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EU gives final go-ahead for AML package
The EU Council meets in Brussels (Pic: European Union)

30 May 2024 / eu Print

EU gives final go-ahead for AML package

New rules aimed at tackling money-laundering and terrorist financing in the EU will come into effect in the coming weeks after member states adopted a package of new rules.

Under the package, all rules applying to the private sector will be transferred to a new directly applicable regulation, while a directive will deal with the organisation of national competent authorities fighting against money-laundering and countering the financing of terrorism (AML/CFT).

The regulation exhaustively harmonises anti-money-laundering rules for the first time throughout the EU.

It extends the rules to cover new entities, such as most of the crypto-sector, traders of luxury goods, and football clubs and agents.

The regulation also sets tighter due-diligence requirements, regulates beneficial ownership, and sets a limit of €10,000 on cash payments.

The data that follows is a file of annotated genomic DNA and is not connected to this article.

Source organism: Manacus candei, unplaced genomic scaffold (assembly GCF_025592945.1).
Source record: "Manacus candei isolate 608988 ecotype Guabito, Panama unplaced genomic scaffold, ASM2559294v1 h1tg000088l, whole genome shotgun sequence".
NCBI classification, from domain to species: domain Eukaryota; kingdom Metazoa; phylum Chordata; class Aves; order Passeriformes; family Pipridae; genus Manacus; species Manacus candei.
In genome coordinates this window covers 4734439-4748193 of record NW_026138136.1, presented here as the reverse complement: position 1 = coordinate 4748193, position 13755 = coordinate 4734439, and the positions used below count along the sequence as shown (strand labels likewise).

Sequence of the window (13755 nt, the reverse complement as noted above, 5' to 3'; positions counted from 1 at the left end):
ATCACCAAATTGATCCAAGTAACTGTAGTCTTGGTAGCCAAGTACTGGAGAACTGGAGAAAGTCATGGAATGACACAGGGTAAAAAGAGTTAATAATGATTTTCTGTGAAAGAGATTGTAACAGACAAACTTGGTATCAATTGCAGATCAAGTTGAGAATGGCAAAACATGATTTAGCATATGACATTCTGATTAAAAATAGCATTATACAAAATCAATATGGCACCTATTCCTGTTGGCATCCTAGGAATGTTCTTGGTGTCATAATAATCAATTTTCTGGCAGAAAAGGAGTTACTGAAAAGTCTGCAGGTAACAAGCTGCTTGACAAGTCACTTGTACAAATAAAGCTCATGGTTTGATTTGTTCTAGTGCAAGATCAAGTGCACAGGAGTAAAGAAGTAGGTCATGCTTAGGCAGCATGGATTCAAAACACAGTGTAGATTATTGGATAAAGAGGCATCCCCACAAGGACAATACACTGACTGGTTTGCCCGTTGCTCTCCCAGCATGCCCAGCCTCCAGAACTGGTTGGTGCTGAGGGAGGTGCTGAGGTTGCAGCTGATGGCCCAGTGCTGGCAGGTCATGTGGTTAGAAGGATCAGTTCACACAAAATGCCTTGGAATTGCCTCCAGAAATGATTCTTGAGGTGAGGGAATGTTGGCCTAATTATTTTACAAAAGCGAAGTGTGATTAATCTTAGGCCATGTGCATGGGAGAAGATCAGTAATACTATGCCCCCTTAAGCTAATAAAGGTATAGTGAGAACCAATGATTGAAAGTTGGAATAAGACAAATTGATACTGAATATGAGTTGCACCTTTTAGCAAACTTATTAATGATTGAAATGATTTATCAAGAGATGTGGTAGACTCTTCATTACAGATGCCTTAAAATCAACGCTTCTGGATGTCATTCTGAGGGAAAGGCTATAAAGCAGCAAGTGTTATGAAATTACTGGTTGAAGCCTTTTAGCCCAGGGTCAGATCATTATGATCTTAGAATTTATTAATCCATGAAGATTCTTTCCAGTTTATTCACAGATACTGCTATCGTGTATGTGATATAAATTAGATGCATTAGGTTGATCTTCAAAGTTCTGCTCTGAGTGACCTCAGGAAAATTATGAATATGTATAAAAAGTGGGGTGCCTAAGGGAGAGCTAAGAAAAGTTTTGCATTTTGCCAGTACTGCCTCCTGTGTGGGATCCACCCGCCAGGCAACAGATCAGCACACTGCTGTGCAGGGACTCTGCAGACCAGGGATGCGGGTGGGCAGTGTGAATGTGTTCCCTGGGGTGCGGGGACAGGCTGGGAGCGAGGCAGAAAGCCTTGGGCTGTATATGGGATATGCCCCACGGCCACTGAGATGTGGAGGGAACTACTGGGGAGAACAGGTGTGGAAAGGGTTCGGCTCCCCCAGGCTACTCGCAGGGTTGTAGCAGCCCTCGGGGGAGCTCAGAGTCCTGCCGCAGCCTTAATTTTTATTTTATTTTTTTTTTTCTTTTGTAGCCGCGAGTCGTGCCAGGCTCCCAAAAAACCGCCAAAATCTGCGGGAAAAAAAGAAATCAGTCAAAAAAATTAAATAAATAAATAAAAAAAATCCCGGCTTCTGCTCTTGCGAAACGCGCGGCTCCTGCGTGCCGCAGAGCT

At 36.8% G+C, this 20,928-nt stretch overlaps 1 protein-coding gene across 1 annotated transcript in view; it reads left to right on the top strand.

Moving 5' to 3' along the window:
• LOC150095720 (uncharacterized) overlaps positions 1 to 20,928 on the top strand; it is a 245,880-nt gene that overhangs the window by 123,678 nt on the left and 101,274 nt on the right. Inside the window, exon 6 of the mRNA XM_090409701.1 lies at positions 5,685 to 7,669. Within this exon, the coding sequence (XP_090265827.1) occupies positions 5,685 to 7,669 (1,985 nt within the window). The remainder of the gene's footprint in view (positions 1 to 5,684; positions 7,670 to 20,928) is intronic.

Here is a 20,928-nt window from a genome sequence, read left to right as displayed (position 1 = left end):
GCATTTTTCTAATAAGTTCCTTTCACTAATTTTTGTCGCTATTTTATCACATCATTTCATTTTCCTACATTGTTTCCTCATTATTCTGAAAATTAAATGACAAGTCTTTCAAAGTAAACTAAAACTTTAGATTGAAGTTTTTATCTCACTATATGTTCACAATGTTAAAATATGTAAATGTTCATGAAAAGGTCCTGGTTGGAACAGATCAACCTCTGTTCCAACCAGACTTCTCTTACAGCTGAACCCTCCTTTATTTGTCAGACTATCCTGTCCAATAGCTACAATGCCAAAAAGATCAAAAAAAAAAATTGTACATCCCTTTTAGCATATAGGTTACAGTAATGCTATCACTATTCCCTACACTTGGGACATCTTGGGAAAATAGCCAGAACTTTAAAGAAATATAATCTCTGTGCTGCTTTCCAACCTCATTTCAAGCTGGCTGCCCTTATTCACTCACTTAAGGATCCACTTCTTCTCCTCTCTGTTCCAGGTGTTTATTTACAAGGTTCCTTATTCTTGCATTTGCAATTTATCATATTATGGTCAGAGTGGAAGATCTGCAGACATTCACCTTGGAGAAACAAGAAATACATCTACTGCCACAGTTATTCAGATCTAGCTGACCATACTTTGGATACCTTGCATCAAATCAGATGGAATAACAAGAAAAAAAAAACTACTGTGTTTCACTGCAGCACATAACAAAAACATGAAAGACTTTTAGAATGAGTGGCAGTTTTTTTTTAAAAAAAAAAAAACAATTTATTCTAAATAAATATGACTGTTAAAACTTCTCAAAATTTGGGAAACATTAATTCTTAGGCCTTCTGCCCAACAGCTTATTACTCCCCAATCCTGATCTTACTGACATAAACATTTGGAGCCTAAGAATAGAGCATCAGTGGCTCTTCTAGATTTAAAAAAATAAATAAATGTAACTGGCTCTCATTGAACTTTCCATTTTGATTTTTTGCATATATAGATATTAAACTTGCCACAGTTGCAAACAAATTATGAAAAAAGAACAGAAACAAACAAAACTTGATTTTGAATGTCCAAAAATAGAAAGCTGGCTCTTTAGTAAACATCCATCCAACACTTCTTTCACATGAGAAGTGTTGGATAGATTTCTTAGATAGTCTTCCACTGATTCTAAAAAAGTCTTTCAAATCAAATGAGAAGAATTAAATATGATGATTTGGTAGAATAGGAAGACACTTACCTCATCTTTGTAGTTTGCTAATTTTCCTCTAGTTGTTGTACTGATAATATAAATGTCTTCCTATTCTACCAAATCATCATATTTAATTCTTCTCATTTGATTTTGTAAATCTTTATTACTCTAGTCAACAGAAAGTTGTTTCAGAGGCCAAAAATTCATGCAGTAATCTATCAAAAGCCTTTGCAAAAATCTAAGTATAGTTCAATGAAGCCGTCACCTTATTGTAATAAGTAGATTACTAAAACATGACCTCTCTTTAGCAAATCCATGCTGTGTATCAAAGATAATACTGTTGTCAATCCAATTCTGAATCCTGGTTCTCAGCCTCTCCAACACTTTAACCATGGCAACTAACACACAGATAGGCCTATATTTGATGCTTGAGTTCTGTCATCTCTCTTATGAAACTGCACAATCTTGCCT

New authority

The EU Council says that the directive will improve the organisation of national AML systems, setting out clear rules on how member states’ financial-intelligence units (FIUs) and supervisors work together.

The package sets up a new European Authority for Anti-Money Laundering and Countering the Financing of Terrorism (AMLA), based in Frankfurt, that will have direct and indirect supervisory powers over entities categorised as ‘high-risk’ in the financial sector.

In addition to supervisory, in cases of serious, systematic or repeated breaches of directly applicable requirements, AMLA will be able to impose financial penalties on some entities.

Bank-account registers

The new directive also allows member states to make information from centralised bank-account registers – containing data on who has which bank account and where – available through a single access point.

As the AML directive will provide access to the single access point only to FIUs, the EU Council has today (30 May) adopted a separate directive to ensure that the national law-enforcement authorities will have access to these.

The texts will now be published in the EU’s Official Journal and enter into force.

The AML regulation will apply three years after the entry into force. Member states will have two years to transpose some parts of the AML directive and three years for others.

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